While her big screen career was relatively brief—her last theatrical role was in the 1966 film “The Witches“—her impact was undeniable. In the span of three years, she was nominated for an Oscar three times, winning for Best Actress in Alfred Hitchcock‘s classic “Suspicion” (she was nominated in the same category for “Rebecca” in 1940 and “The Constant Nymph” in 1943). And in general, the 1940s found her doing some of her most memorable work including roles in Robert Stevenson‘s “Jane Eyre” opposite Orson Welles, Max Ophuls‘ “Letter From An Unknown Woman” and “Ivy.”
By the ’60s, Fontaine had begun working more steadily in television and on stage, where she would work for the rest of her career (she reteamed with Hitchcock, appearing in “Paragon,” the season one, episode twenty entry in “The Alfred Hitchcock Hour“).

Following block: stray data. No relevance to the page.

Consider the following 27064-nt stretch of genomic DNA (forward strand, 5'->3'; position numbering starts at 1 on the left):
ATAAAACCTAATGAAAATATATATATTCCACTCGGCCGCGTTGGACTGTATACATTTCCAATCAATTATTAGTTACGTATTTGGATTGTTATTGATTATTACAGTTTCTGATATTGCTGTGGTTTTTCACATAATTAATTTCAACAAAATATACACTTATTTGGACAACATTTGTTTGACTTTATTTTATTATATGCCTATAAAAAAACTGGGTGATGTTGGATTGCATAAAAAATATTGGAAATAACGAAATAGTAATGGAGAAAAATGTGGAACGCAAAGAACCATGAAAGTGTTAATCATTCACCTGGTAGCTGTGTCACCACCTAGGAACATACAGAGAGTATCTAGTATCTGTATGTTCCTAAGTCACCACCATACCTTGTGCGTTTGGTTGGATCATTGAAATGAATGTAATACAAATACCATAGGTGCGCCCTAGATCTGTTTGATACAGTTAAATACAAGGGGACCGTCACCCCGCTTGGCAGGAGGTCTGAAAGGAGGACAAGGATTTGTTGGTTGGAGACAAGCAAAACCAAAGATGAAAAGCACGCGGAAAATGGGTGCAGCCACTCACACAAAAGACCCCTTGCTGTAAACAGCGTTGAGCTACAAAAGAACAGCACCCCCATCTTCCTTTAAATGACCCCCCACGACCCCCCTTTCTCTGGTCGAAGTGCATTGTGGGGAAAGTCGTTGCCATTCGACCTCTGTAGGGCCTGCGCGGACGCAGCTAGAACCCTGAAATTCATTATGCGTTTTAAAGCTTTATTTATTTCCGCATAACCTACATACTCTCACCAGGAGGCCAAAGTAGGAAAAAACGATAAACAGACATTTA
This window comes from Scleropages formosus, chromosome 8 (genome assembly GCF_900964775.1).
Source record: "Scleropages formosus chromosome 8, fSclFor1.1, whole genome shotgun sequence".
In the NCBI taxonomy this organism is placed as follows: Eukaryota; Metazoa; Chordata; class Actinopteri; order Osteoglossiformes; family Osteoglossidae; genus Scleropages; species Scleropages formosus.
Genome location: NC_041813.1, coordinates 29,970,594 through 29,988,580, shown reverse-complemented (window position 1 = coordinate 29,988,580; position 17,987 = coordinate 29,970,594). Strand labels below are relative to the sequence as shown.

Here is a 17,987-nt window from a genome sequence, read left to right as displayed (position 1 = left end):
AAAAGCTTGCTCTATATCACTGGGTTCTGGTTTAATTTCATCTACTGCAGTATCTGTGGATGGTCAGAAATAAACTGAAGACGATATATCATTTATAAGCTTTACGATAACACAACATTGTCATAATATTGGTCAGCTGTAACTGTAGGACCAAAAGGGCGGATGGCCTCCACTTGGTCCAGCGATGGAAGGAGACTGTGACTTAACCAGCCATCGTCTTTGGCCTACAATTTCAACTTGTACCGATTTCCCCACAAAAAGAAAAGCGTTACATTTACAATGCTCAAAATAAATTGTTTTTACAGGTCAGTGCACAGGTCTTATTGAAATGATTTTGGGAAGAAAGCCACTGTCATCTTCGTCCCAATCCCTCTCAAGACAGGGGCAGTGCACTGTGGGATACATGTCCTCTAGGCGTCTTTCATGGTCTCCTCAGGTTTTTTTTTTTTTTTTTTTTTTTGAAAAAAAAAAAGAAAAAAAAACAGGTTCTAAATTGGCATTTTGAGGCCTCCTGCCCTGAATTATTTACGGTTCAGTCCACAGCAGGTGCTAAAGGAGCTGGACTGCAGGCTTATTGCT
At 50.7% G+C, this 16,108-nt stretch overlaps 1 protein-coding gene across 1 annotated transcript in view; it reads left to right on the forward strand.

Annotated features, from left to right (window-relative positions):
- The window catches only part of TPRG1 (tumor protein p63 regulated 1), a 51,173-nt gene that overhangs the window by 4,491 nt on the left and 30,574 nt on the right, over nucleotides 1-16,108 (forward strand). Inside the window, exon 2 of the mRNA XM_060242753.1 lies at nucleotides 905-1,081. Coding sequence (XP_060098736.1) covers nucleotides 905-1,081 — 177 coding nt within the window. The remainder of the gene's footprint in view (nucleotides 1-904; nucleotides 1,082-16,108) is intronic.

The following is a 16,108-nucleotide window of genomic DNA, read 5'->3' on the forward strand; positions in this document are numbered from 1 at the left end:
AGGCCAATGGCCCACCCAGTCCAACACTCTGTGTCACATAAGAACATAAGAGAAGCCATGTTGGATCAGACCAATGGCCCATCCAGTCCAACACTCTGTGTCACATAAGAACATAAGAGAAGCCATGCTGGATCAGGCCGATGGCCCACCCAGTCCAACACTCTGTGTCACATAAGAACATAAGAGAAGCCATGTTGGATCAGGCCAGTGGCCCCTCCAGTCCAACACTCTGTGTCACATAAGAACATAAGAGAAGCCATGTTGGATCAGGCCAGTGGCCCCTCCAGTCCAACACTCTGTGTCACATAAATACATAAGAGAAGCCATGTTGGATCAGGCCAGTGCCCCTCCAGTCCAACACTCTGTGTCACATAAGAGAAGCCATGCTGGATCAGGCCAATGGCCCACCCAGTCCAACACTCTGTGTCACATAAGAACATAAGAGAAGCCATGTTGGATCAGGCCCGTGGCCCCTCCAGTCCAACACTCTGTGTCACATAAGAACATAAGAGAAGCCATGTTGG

Fontaine was also known for her lifelong feud with sister Olivia de Havilland, one that started in childhood, with the actress believing their mother favored her older sibling and claiming that de Havilland fractured her collarbone after pushing her down the stairs as girls. Indeed, Fontaine was forbidden from using the family name when following de Havilland into an acting career, it was just the start of a bitter relationship between the pair that was never amended. However, the pair are the only siblings in movie history to win Oscars for leading performances.
From the drama on screen and off, there were few like Fontaine, who even in her brief career made an impression on the silver screen few could achieve. She will be missed.